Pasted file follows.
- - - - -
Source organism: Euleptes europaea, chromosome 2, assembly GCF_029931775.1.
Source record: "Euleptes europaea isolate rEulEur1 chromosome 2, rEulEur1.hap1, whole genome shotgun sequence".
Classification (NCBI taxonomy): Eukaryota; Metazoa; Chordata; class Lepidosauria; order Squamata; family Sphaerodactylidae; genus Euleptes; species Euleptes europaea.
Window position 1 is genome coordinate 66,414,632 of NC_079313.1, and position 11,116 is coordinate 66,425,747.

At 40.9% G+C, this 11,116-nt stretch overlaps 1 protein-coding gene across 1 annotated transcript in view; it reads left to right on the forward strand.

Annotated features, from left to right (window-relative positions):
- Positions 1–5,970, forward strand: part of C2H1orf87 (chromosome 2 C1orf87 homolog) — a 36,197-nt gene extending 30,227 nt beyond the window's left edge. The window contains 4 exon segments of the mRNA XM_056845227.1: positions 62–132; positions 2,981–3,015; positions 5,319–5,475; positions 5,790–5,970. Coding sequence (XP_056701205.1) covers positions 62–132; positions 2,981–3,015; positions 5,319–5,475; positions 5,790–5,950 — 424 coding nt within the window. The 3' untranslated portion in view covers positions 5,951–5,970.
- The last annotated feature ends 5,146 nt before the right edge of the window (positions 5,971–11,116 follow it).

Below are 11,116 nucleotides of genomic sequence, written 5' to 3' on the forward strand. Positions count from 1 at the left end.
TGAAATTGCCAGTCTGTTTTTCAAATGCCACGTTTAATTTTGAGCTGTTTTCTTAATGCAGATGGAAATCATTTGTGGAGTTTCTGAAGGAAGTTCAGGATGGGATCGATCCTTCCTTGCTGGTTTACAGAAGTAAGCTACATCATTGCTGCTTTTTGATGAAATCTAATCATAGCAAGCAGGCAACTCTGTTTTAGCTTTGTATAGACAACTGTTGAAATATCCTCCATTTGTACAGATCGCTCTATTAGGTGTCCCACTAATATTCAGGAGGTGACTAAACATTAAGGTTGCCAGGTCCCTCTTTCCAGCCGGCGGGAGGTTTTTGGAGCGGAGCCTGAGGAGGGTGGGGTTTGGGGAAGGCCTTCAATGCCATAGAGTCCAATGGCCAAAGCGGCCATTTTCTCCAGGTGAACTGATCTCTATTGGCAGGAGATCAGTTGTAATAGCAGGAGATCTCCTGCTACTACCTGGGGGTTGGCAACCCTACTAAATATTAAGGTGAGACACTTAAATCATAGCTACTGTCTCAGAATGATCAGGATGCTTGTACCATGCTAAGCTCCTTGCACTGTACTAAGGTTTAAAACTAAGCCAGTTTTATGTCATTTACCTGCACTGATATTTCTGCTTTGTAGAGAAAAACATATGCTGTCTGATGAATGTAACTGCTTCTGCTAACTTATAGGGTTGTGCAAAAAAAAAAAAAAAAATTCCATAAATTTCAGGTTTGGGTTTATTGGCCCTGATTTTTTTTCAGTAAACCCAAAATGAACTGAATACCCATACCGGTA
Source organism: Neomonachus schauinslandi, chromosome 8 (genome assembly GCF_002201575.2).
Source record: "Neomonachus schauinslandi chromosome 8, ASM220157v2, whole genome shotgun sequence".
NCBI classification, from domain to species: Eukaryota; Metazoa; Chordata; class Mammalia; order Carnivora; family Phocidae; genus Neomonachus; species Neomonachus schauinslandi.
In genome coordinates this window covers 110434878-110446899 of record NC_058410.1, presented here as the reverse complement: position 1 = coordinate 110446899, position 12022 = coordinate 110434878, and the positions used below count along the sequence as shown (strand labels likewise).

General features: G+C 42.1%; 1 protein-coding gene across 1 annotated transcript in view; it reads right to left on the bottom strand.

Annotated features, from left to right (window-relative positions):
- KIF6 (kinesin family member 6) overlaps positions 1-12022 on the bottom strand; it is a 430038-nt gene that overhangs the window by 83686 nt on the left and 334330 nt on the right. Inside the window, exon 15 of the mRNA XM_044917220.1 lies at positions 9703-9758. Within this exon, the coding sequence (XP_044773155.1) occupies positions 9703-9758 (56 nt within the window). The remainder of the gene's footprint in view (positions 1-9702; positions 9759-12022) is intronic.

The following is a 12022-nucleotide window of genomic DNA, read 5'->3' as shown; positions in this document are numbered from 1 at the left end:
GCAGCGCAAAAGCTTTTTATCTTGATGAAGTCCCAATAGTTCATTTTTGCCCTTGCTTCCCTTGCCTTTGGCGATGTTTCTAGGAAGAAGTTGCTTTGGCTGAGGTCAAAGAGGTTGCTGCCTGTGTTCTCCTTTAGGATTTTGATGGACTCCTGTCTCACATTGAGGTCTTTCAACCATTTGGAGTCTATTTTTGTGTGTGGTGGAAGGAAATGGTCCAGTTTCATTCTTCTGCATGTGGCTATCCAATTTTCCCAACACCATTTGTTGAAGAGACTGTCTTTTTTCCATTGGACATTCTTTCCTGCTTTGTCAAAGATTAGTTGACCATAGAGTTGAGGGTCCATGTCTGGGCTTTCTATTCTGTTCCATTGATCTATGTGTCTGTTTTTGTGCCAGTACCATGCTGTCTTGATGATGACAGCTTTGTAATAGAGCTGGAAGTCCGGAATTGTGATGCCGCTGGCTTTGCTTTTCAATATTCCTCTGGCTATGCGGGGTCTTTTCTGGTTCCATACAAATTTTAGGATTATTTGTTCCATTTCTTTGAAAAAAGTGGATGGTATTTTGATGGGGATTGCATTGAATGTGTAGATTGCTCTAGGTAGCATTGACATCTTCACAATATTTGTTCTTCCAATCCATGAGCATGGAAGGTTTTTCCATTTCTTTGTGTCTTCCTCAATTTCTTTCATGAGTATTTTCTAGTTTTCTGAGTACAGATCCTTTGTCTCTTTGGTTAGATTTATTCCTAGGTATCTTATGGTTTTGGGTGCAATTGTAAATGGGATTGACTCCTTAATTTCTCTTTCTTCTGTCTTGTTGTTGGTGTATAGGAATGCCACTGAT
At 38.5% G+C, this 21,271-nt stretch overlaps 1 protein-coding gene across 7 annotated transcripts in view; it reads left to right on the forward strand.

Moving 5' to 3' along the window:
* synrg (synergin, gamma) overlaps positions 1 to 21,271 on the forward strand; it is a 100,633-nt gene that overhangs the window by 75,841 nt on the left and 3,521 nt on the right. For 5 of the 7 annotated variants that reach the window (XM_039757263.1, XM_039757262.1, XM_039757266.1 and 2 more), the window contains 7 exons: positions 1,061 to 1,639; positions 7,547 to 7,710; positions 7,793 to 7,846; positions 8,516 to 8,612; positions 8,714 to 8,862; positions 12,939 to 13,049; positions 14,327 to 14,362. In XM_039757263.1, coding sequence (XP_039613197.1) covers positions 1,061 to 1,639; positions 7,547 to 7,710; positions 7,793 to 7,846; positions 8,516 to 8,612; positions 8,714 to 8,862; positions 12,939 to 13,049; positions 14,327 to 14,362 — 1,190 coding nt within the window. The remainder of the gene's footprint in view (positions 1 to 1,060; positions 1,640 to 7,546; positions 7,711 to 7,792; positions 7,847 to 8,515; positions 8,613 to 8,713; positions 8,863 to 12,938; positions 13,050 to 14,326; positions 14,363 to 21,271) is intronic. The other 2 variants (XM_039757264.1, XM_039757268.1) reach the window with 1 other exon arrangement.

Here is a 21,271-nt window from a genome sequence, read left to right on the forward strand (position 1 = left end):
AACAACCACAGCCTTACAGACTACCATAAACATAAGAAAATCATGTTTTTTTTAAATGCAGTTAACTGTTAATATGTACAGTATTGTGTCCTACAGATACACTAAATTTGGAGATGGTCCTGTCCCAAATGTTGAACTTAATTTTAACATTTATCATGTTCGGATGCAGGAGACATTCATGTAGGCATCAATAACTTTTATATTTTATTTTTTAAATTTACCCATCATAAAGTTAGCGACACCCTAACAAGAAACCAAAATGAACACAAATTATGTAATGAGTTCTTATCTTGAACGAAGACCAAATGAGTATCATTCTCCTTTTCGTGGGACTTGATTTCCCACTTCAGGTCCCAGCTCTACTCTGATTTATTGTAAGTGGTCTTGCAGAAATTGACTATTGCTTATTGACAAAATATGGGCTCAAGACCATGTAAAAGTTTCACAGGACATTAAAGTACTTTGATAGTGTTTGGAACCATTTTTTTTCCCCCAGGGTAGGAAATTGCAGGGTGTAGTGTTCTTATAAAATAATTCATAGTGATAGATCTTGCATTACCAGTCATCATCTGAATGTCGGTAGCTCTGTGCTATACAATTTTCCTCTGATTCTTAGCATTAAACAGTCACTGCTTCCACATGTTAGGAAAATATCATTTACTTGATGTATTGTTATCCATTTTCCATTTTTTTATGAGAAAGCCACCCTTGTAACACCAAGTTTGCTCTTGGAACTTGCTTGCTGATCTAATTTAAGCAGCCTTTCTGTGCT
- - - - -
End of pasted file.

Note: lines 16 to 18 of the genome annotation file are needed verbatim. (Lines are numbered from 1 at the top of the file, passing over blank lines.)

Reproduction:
Annotated features, from left to right (window-relative positions):
- KIF6 (kinesin family member 6) overlaps positions 1-12022 on the bottom strand; it is a 430038-nt gene that overhangs the window by 83686 nt on the left and 334330 nt on the right. Inside the window, exon 15 of the mRNA XM_044917220.1 lies at positions 9703-9758. Within this exon, the coding sequence (XP_044773155.1) occupies positions 9703-9758 (56 nt within the window). The remainder of the gene's footprint in view (positions 1-9702; positions 9759-12022) is intronic.

The following is a 12022-nucleotide window of genomic DNA, read 5'->3' as shown; positions in this document are numbered from 1 at the left end: